Tom Sine, The New Conspirators, Conversation I
In his first ‘conversation’ Sine describes the four streams (emerging, missional, mosaic and monastic) that he believes make up the ‘lively edge of what God is doing in our constantly changing society’. He cautions that these are loose definitions, that there is plenty of disagreement among leaders about the characteristics and boundaries of these movements, and that they are in any case for most part experimental and underfinanced - ‘so we need to cut them a little slack’.
The emerging stream is traced back to the UK in the late 1980s and early 1990s when a number of young leaders, variously defining themselves as post-evangelical or postmodern, ‘took initiative to begin the world over again’. The movement was marked by a desire to reflect on culture and faith, a preference for narrative rather than propositional forms of theology, a distrust of the ‘old certainties’ of modernity, a sense of mystery and wonder in worship, a recovery of ancient symbols and practices, and a search for ‘the sacred in the profane’. It has not seen the sort of numerical growth that the house church movement enjoyed in the 1970s and 1980s, but the extent of its influence is immediately apparent at events like Spring Harvest and Greenbelt. Since then the emerging movement has spread to New Zealand, Australia and the US. A number of innovative North American church plants are listed, but there has also been a growing interest among young leaders from mainline denominations.
Sine clearly has trouble extracting a coherent understanding of the emerging church from the spectrum of definitions that are out there. He offers, however, a list of leading characteristics, including the preference fofr ‘gospel as story’, emphasis on the arts, experiential worship, a call to a ‘more authentic, embodied, whole-life faith’, a community orientation to mission, and so on. No one quite knows where the movement is going. The book An Emergent Manifesto of Hope has some thoughtful essays. D.A. Carson has reservations about the writings of Brian McLaren, but if the critics would get to know emerging leaders personally, they would find that many of them ‘actually take Scripture more seriously than some of their detractors in their call for “ortho-praxy” - not only intellectual assent to faith, but a more authentic living out of a biblical faith in believers’ entire lives’.
‘Whereas the emerging church movement was birthed by practioners reinventing the church for a postmodern context, the missional church movement was birthed out of the academy.’ The missional stream has its origins in the work of Lesslie Newbigin, but it is The Gospel and Our Culture Network and the book Missional Church: A Vision for the Sending of the Church in North America, edited by Darrell Guder and Lois Barrett, that effectively initiated this shift of focus among primarily traditional churches in the US away from internal programmes towards mission. The movement has strong support in US seminaries and has done better at addressing the relevant theological questions than the emerging stream; but interestingly Sine finds the ‘missional’ character more consistently evidenced in emerging churches than in ‘many of the churches that identify with the missional label’.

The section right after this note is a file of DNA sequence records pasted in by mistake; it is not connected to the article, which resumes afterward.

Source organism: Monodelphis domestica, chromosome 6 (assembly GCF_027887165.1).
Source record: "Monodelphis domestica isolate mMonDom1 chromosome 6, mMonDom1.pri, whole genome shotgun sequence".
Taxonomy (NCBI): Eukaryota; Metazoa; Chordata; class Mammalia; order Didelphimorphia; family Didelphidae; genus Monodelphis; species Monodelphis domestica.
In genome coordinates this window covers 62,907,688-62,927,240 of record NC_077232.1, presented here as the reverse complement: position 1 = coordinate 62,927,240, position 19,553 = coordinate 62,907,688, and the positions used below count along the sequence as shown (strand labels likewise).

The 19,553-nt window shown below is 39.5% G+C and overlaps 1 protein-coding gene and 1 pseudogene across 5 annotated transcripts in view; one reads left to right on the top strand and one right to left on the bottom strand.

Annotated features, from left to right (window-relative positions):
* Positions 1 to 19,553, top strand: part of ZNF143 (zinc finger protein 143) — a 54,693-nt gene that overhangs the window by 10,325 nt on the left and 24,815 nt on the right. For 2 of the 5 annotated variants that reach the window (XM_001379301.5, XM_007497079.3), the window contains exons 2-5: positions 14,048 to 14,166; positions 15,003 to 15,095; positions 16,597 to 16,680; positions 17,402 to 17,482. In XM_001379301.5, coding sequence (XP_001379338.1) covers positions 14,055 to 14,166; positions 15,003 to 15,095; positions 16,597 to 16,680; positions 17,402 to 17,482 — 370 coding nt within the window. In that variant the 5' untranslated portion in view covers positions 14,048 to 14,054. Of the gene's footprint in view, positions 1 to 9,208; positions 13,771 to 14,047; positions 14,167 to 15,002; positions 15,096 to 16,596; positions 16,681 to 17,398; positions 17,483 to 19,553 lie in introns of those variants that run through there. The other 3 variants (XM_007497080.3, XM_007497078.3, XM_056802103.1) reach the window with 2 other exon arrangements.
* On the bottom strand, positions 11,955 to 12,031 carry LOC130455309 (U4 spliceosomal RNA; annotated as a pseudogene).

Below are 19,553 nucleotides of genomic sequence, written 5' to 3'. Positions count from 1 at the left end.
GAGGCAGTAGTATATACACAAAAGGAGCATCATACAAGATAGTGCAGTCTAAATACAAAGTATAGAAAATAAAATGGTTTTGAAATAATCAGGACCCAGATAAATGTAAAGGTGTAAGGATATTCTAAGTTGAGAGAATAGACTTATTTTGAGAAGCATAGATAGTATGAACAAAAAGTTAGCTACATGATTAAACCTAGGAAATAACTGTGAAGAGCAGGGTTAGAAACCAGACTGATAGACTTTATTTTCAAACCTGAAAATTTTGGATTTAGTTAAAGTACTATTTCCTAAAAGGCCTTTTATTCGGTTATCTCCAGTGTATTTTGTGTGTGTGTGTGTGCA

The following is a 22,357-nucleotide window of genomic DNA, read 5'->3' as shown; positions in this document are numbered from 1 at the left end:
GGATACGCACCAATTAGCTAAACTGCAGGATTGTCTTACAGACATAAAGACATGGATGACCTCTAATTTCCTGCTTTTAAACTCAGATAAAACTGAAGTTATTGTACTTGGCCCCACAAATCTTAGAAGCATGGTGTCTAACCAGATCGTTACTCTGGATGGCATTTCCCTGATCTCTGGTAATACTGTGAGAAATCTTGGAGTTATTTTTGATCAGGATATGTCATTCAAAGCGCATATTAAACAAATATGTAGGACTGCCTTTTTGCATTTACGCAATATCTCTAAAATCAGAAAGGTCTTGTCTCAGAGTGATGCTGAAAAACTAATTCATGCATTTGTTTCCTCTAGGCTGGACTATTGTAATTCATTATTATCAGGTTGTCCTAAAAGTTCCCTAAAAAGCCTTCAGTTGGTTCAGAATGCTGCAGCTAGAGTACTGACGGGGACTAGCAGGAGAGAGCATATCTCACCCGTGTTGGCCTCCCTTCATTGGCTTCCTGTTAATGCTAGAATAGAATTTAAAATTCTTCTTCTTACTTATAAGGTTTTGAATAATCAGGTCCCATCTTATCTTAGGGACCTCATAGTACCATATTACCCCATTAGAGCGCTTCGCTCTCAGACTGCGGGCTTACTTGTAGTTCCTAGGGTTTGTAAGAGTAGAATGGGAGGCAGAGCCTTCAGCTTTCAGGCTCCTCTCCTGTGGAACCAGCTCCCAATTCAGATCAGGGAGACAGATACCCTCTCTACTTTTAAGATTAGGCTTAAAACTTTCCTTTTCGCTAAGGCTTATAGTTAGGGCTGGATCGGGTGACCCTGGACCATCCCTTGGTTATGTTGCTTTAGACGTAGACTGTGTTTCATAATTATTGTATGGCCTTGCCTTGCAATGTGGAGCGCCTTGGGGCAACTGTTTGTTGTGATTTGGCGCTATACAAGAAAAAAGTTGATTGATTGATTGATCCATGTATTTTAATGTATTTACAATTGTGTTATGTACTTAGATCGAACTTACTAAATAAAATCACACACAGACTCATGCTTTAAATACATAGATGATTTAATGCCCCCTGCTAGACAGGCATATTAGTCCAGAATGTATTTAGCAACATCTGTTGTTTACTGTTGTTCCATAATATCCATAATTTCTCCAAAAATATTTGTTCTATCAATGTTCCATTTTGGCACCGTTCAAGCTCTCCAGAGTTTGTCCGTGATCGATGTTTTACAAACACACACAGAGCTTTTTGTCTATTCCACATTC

The mosaic stream is defined by diversity: Hip Hop churches at one end of the scale, large multicultural city churches at the other. ‘God is indeed raising up new conspirators who are determined to create churches that look like God’s multicultural kingdom.’ These churches are characterized, on the one hand, by the ‘rich gifts of different cultures’, and on the other, by a determination to acknowledge a history of prejudice and redress injustices.
This final stream of renewal differs from the other three in that it has no interest in church planting, tends to be represented by an older demographic, and it raises more questions about what it means to ‘be disciples of Jesus, be the church and do the mission of the church’. There are middle class monastics who are drawn principally to the spiritual practices of the movement. And there are groups ‘who view following Christ as living in community, working and living incarnationally with the poor and taking time for serious spiritual practices’. A more recent expression of the monastic stream is the ‘new monastic movement’, which began in Raleigh Durham in 2005. Sine quotes Jason Byasee’s description of the new monastics as ‘living in the corners of the American empire… a harbinger of a new and radically different form of Christian practice’.
This simple summary of the four streams into which Sine’s new conspirators are divided omits the material that makes the analysis lively and interesting - the conspirators themselves, many of whom Sine appears to know personally, and the various conspiratorial things that they have been doing. The conversation reads a little bit like a quick spin around the Google Earth of post-evangelical radicalism, with brief descriptions of salient names and organizations popping up and quickly vanishing.
The analysis seems fair, though clearly the boundaries between the four categories are permeable. It’s important to recognize that the label ‘emerging church’ as it is currently employed does not do justice to the full breadth of the ‘lively edge’ of renewal. But I wonder, then, what we should call the ‘conspiracy’ as a whole, the four streams combined. I still like to think of these various developments as the more explicit signs of a church that is broadly and slowly emerging from the Christendom paradigm.